Fujitsu’s head of ABM on why personalization is the future and how content marketers can use ABM to achieve it
“A culture of customer obsession starts with ABM. Understand and apply the principles and your marketing strategy will resonate with your customers,” says Andrea Clatworthy, head of ABM at Fujitsu.
Customers want to feel heard, understood and have a connection. They want bespoke solutions marketed in an even more personalized way. Andrea Clatworthy, head of ABM at Fujitsu and guru in account-based marketing, explains why ABM is the best solution.
Account-based marketing (ABM) is taking over. Join in or move aside.
It’s the topic everyone is talking about, not just because it’s the fashionable new thing, but because it successfully caters to any modern marketing challenges. At its heart is higher revenue generation through personalized marketing.
Renowned ABM guru Andrea was one of the first to use account-based marketing when she rolled it out across Fujitsu in 2010. She calculated that lead generation was pointless, as the amount the company spent on it equated exactly to its return. She decided to divert the resource to strategic one-to-one ABM and turn every marketer in the UK team into an expert. It had revolutionary results.
What have you enjoyed most about this journey?
Building a plan and seeing the results is satisfying. Most human beings want to see something tangible.
What are the results you can expect?
If most people have a win rate of 1 in 10, you can expect a three-fold increase on that, particularly in large, complex deals.
How to start an account-based marketing program — Andrea’s way
Deploying ABM across Fujitsu was an enormous change, and Andrea used the full-throttle approach. She trained all 54 people in her UK team with two-day, face-to-face training. The company created a portal of resources as part of their content marketing, including how-to guides written by every specialist on the team so that they could combine its knowledge.
The result was a strong team of marketers that could serve themselves and each other. Those who previously never interacted with customers found themselves in client-facing roles. These skills could then be applied to their day job. “It helped instill customer obsession in the community,” she says.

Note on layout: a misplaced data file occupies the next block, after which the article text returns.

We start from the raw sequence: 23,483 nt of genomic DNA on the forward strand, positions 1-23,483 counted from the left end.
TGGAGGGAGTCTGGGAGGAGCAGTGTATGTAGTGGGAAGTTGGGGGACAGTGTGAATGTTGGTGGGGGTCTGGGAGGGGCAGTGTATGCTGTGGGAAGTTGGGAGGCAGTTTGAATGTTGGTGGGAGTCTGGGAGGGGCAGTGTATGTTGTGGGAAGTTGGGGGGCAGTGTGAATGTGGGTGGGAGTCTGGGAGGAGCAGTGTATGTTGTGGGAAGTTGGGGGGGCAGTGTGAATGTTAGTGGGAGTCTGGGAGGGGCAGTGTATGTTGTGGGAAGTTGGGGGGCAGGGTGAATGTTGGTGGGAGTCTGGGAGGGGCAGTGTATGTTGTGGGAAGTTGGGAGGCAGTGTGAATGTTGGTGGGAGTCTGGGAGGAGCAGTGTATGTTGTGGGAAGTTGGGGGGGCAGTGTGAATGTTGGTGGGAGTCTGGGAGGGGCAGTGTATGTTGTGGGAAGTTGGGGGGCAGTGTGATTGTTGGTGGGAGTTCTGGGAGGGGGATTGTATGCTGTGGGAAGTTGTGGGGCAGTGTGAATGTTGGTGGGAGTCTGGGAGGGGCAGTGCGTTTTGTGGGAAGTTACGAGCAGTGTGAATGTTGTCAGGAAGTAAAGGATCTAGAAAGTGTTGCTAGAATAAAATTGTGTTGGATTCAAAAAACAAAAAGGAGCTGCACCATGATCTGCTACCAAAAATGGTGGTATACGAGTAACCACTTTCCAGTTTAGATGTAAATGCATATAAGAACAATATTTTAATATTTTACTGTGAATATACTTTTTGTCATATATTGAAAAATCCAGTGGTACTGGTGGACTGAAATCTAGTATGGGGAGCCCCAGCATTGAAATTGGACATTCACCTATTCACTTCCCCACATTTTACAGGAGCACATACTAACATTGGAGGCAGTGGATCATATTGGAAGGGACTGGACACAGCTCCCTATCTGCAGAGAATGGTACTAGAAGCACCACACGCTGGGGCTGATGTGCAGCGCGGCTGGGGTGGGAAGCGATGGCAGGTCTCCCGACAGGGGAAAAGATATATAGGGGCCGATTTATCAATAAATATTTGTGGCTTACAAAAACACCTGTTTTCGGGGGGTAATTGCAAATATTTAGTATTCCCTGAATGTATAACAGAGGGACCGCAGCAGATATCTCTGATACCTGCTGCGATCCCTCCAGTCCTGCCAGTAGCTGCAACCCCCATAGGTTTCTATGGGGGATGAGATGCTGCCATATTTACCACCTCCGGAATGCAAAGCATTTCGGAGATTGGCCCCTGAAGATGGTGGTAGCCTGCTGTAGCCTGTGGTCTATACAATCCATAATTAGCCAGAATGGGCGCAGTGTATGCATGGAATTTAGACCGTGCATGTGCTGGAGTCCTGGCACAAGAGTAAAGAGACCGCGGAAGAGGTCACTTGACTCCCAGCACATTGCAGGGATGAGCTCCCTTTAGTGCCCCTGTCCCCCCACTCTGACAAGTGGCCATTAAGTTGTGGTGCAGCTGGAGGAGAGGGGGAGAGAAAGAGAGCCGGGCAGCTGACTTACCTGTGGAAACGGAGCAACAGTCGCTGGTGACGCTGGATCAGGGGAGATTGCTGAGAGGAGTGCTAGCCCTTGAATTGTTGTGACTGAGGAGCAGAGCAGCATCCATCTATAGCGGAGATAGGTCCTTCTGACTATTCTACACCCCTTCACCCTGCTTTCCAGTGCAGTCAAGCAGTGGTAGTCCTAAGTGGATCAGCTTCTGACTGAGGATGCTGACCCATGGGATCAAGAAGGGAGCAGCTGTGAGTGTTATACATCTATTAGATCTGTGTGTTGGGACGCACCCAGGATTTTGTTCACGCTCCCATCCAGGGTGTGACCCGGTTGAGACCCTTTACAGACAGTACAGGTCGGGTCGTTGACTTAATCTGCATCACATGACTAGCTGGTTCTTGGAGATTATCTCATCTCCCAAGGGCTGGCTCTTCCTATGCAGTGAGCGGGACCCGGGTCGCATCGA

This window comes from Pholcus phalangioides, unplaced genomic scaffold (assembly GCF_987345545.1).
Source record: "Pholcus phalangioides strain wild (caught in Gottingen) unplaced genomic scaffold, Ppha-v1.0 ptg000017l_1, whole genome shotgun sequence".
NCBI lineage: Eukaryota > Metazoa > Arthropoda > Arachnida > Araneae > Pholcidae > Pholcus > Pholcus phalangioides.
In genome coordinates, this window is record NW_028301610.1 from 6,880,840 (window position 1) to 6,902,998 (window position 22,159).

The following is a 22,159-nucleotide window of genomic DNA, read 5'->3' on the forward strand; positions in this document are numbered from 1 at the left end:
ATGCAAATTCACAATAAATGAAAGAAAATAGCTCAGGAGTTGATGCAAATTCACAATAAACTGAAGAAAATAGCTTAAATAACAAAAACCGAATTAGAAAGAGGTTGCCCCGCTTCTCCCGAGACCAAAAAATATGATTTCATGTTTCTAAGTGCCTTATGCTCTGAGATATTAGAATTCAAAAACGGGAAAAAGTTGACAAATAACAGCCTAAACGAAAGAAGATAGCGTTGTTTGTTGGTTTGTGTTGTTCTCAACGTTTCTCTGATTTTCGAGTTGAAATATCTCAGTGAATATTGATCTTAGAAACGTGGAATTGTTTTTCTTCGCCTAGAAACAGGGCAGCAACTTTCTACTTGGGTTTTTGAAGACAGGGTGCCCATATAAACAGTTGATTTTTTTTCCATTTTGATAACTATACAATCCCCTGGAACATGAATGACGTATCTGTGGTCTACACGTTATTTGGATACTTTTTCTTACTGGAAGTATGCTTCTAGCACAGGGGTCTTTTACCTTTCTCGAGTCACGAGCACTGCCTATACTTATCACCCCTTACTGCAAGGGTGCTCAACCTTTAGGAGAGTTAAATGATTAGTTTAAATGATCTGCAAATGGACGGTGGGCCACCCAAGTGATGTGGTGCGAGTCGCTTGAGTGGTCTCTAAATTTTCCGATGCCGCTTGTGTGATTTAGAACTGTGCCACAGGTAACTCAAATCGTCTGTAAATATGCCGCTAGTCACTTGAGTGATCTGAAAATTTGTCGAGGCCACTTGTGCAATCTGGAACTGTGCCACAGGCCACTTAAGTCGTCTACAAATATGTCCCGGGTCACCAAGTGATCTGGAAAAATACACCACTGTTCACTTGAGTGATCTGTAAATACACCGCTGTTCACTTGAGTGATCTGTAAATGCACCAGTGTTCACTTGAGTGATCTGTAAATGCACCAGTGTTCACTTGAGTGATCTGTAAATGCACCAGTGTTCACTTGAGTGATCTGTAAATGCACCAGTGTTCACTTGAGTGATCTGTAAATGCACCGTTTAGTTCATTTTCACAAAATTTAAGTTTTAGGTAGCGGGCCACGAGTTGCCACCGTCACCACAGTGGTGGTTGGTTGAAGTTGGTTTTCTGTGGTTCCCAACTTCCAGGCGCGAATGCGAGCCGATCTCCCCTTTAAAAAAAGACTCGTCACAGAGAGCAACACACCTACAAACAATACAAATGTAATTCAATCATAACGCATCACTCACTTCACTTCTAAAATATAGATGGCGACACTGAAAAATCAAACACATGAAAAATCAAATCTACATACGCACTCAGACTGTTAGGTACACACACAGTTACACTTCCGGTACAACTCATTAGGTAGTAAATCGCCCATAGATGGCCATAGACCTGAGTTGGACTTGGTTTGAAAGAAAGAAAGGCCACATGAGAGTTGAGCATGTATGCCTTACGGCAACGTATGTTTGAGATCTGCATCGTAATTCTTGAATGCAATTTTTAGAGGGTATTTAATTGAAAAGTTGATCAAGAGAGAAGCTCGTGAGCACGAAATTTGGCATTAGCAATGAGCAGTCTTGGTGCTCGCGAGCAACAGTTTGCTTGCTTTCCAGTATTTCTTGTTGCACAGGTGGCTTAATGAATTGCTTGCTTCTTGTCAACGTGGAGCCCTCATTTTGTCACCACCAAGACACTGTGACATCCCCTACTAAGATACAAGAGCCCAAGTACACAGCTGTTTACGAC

Scaling up account-based marketing
At the end of the first year, Fujitsu launched a strategic growth program, focusing on a small number of global accounts across the region. The decision was made that ABM would be part of that strategy from the get-go.
In the first year, win rates increased significantly, with excellent feedback from account executives and clients. “There was recognition from that first big year that ABM had a role to play at a strategic level,” Andrea says.
The next step was to go from being UK-centric to looking at strategic accounts across EMEA. An EMEA ABM team was created, with dedicated roles and a move away from a country-focused approach. From that point, 60% of Fujitsu’s influenced pipeline came from Andrea’s team of just seven marketers.
The company is now on its third iteration of ABM, and she’s enabling another 48 dedicated EMEA ABM roles.
How has account-based marketing transformed the industry?
It’s given a lot more people job satisfaction. Marketing has been repositioned as vital to an organization, not just a support function.
The dos and don’ts of account-based marketing
- Get sales and marketing collaborating – strategic ABM only works when both sides understand the benefits.
- Invest in training and e-learning modules.
- Pay attention to detail. Be obsessed with the little things and take a hands-on approach, that’s what ABM is about.
- Start an ABM program with 54 accounts! Start small and scale up.
- Over-invest in flashy martech. Marketers need to understand the needs of the customer, which is about skill. Andrea started ABM with just a spreadsheet.
- Lose a good ABMer. They’re a rare breed, so if you find someone with skills, treat them well.
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